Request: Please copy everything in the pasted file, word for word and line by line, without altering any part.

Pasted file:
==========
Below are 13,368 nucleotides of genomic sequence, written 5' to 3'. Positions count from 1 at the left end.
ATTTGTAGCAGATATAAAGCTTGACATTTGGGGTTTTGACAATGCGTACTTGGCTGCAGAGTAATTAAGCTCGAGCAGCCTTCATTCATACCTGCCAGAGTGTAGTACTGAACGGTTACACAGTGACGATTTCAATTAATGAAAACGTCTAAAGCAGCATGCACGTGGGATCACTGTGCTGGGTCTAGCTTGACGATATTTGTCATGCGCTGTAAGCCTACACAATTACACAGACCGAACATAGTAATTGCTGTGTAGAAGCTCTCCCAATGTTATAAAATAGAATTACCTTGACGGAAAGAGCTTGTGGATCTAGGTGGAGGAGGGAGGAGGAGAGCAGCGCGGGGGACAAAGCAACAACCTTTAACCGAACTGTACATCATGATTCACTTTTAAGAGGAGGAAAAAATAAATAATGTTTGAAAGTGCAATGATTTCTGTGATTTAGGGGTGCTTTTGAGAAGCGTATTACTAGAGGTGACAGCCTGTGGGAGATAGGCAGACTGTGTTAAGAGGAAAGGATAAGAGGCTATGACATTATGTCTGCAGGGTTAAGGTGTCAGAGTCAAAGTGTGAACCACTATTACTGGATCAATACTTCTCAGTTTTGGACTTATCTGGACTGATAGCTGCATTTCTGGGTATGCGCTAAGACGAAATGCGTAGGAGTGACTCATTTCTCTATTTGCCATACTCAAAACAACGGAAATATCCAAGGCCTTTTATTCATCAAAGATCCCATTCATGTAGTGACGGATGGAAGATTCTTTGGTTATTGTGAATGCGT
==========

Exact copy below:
Below are 13,368 nucleotides of genomic sequence, written 5' to 3'. Positions count from 1 at the left end.
ATTTGTAGCAGATATAAAGCTTGACATTTGGGGTTTTGACAATGCGTACTTGGCTGCAGAGTAATTAAGCTCGAGCAGCCTTCATTCATACCTGCCAGAGTGTAGTACTGAACGGTTACACAGTGACGATTTCAATTAATGAAAACGTCTAAAGCAGCATGCACGTGGGATCACTGTGCTGGGTCTAGCTTGACGATATTTGTCATGCGCTGTAAGCCTACACAATTACACAGACCGAACATAGTAATTGCTGTGTAGAAGCTCTCCCAATGTTATAAAATAGAATTACCTTGACGGAAAGAGCTTGTGGATCTAGGTGGAGGAGGGAGGAGGAGAGCAGCGCGGGGGACAAAGCAACAACCTTTAACCGAACTGTACATCATGATTCACTTTTAAGAGGAGGAAAAAATAAATAATGTTTGAAAGTGCAATGATTTCTGTGATTTAGGGGTGCTTTTGAGAAGCGTATTACTAGAGGTGACAGCCTGTGGGAGATAGGCAGACTGTGTTAAGAGGAAAGGATAAGAGGCTATGACATTATGTCTGCAGGGTTAAGGTGTCAGAGTCAAAGTGTGAACCACTATTACTGGATCAATACTTCTCAGTTTTGGACTTATCTGGACTGATAGCTGCATTTCTGGGTATGCGCTAAGACGAAATGCGTAGGAGTGACTCATTTCTCTATTTGCCATACTCAAAACAACGGAAATATCCAAGGCCTTTTATTCATCAAAGATCCCATTCATGTAGTGACGGATGGAAGATTCTTTGGTTATTGTGAATGCGT